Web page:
Holograms are perhaps the biggest sci-fi holy grail of technology, and companies have spent years trying to bring the floating, 3D displays of movies likeStar Wars,Minority Report, andAvatarto life.

Looking Glass is a startup that’s been working on just that. After releasing its HoloPlayer One SDK and development kit earlier last year, the company is back with a more polished, final product designed for 3D creators simply called “The Looking Glass” that is looking for funding for on Kickstarter.

The Looking Glass uses similar technology as the HoloPlayer One; it creates 45 distinct views of the three-dimensional model and uses a lenticular lens to display those views from different angles to create the holographic effect that lets you see different parts of the object depending on where you’re looking at it.

The company envisions that The Looking Glass display will be used by artists and workers who already need to work in 3D — people like game developers, product designers, industrial engineers, and architects — to get a new perspective on their projects. You’ll also be able to connect devices like the Leap Motion controller, Nintendo’s Joy-Con controllers, or other motion-controlling devices to interact with your holographic images in real time.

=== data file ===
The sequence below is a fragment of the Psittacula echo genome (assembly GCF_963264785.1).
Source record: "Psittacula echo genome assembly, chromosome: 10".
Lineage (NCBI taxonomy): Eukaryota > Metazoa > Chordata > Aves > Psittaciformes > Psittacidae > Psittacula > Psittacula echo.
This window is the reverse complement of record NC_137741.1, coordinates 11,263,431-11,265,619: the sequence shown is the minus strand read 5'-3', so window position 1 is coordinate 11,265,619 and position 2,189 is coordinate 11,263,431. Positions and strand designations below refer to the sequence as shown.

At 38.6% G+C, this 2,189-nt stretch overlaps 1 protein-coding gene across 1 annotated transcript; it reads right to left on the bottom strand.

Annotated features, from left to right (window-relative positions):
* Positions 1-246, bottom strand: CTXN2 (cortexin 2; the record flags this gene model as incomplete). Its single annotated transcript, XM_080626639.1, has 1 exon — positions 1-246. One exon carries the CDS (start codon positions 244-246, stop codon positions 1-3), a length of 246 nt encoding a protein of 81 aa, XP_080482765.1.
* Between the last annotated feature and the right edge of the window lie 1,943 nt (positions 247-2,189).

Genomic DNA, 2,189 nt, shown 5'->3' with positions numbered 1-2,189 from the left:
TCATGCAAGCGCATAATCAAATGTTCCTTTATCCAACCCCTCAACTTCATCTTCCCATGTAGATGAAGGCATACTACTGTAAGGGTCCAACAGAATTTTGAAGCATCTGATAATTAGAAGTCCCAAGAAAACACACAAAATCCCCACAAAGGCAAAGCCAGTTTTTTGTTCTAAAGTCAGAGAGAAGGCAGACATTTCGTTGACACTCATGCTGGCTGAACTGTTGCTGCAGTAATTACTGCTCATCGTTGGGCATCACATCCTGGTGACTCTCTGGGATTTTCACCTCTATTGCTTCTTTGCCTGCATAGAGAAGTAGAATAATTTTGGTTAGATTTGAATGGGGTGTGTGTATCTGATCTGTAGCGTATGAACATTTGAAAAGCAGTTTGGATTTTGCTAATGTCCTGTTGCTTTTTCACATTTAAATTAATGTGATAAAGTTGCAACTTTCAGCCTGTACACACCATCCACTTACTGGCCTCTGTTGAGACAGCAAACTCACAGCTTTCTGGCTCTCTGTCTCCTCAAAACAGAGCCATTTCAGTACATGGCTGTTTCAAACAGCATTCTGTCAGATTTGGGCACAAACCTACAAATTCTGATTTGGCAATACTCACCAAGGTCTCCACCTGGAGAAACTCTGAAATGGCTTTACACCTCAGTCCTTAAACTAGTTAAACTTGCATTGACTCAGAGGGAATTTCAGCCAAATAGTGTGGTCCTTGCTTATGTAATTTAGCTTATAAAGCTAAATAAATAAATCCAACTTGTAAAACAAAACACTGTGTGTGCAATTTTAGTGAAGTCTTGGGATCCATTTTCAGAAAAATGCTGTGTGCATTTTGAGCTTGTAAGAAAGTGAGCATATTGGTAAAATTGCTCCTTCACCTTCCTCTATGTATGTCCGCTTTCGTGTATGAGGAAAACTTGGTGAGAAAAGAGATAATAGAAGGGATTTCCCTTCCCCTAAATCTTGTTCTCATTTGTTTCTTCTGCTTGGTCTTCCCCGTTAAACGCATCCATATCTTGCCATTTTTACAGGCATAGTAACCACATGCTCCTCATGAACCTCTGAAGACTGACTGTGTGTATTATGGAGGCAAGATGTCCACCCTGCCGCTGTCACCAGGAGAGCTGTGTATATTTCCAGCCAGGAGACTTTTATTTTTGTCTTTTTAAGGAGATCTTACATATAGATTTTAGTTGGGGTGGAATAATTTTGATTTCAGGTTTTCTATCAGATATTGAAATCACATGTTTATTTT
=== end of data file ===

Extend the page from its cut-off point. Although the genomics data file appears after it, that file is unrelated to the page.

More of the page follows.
The device still needs a host computer to run. Looking Glass recommends an Intel Core i5 processor, 4GB of RAM, and an Nvidia GTX 1060 graphics card at minimum (plus an HDMI port for display data and a USB-C port for power). On the software side of things, The Looking Glass will support OBJ, FBX, STL, and gLTF formats, along with an export tool for directly sending objects from Maya. Looking Glass is also working on tools that will allow for live viewing objects from Maya, Zbrush, Blender, Tinkercad, and Solidworks straight on The Looking Glass, which will be provided to backers for free further down the line.

The Looking Glass will be available in two sizes: a $600 8.9-inch model and a $3,000 15.9-inch size, although the company is offering a limited number of dramatically cheaper discounts for backers who pledge in the first 24 hours. Looking Glass promises that the first 100 units will ship early starting in September 2018. The rest of the devices will ship a few months later in December. And while this isn’t Looking Glass’ first Kickstarter, as with any crowdfunding campaign, use your best judgment before backing.

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